A series of cases this year in which female students were sexually harassed when seeking help with job-hunting from employed male alumni suggest the issue is a growing problem, and have prompted concern among recruitment experts and police.
Students looking for jobs in Japan commonly contact alumni of their university to gain insight and advice about companies where they are interested in working, often meeting them in person and, in some cases, at bars or restaurants in the evening.
“I’ve been able to overcome the incident, but there are many who will be scarred for the rest of their lives,” said a 22-year-old woman, who graduated from university in March, of an experience she had while job-hunting as a student.
In the spring of 2017 the woman was introduced to a male employee from a company where she was hoping to work, who asked to meet her in the evening as he was “busy” during the day.
The two went out for dinner and drinks, where the man plied her with alcohol, forcibly kissed her and asked her to come to his place.
“It was all big talk and I honestly wanted to leave,” she recalls. “But he started saying he had a say in recruitment, and that made me feel I should not leave immediately,” she said.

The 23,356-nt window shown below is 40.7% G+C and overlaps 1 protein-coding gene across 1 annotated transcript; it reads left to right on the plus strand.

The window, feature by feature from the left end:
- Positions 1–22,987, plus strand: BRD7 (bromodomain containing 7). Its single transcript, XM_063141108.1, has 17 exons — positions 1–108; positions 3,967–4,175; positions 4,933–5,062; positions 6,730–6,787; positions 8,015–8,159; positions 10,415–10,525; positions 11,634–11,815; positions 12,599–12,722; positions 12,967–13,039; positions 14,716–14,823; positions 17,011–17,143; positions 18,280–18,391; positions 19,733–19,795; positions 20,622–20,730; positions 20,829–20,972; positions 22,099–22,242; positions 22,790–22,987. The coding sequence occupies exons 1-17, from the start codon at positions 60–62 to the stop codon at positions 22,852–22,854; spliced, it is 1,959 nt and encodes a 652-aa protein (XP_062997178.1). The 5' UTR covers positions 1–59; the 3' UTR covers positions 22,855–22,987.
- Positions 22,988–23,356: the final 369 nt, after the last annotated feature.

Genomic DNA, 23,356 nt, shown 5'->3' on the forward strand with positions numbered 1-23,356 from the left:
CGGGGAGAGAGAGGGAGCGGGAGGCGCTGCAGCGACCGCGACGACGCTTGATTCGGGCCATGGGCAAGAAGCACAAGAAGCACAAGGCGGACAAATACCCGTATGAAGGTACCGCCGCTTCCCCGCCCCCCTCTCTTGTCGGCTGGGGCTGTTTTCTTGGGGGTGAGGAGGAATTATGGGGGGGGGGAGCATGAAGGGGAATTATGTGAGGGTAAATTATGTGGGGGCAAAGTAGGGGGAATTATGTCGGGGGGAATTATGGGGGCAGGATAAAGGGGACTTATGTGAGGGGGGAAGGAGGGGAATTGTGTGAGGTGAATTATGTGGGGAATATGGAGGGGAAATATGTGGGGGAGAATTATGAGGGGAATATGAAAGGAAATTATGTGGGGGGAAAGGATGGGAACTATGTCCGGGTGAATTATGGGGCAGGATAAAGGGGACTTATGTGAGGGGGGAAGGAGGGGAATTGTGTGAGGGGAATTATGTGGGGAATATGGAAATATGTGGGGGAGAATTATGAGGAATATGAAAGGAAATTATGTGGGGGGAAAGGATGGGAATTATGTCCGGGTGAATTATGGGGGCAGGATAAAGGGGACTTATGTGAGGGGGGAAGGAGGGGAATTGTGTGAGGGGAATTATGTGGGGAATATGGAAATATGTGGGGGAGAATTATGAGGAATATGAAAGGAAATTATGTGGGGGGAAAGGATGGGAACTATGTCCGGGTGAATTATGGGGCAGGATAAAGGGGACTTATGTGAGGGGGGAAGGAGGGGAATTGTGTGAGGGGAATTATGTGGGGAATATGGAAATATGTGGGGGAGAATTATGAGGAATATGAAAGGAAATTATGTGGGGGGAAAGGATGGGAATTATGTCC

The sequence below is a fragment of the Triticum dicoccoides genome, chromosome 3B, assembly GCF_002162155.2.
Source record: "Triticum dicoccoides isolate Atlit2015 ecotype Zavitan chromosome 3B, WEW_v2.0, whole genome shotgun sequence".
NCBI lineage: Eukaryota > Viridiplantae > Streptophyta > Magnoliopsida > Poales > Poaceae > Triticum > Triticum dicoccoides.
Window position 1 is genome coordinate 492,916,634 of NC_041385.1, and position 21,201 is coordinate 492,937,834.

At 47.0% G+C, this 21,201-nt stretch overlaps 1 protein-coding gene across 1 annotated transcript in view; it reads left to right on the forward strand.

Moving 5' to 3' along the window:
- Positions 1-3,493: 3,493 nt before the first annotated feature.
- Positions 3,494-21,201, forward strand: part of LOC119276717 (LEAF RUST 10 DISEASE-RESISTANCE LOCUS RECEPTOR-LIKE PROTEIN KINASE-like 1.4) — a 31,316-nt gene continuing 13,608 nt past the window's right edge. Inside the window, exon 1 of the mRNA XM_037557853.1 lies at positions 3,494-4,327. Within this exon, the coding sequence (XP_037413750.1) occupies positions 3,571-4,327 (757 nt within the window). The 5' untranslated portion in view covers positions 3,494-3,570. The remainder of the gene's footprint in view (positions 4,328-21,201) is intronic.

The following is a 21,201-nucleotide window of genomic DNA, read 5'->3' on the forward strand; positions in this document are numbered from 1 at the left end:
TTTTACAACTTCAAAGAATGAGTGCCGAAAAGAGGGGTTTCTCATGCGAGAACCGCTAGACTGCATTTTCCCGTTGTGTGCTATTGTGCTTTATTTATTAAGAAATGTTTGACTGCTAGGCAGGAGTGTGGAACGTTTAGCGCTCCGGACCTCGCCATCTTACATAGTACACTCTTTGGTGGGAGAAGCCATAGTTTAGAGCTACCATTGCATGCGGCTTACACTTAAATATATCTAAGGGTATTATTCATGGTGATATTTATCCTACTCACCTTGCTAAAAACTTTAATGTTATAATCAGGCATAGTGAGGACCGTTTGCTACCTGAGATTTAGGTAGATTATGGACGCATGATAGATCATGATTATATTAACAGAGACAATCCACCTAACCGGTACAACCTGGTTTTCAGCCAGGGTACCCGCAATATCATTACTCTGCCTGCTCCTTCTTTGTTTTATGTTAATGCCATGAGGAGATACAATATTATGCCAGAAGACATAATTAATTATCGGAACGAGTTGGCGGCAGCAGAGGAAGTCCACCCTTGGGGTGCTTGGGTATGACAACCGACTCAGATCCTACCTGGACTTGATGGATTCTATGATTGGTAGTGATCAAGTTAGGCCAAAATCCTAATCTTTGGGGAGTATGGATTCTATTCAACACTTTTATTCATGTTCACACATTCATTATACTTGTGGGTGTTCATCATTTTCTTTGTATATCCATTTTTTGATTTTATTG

In February a male employee from major construction company Obayashi Corp. was arrested after allegedly committed an obscene act with a female student at his home, while another from major trading house Sumitomo Corp. was arrested in March on suspicion of raping a female student after getting her drunk. The man was dismissed from Sumitomo Corp.
The two people involved in the Obayashi incident had met through an app designed to connect students and alumni more easily for meetings. Alumni register their alma mater and employer, and students can search for alumni according to the company in which they are interested.
Such job-hunting apps are becoming an increasingly common avenue for securing meetings with alumni for advice. But there are warnings from those in the recruitment industry that while user registrations may be rising, some employees have been found to be using such services as dating apps.
Career consultant Akemi Ueda, who runs a consultancy firm catering to women, acknowledged the challenges that may face students who would prefer to meet female employees instead.
“Students can acquire more useful information from female employees,” she said. “But not only are there not as many women in the workforce, many are often busy with child care and don’t have time to meet.”
She recommends female students meet male alumni during the day in open spaces, such as at a cafe, to be safe.
Many corporations in Japan are strengthening controls over sexual harassment, but analysis shows that those in place for job-hunting students are still severely lacking.
“Employees should be trained to understand that sexual harassment toward female students is unacceptable,” said Ueda.
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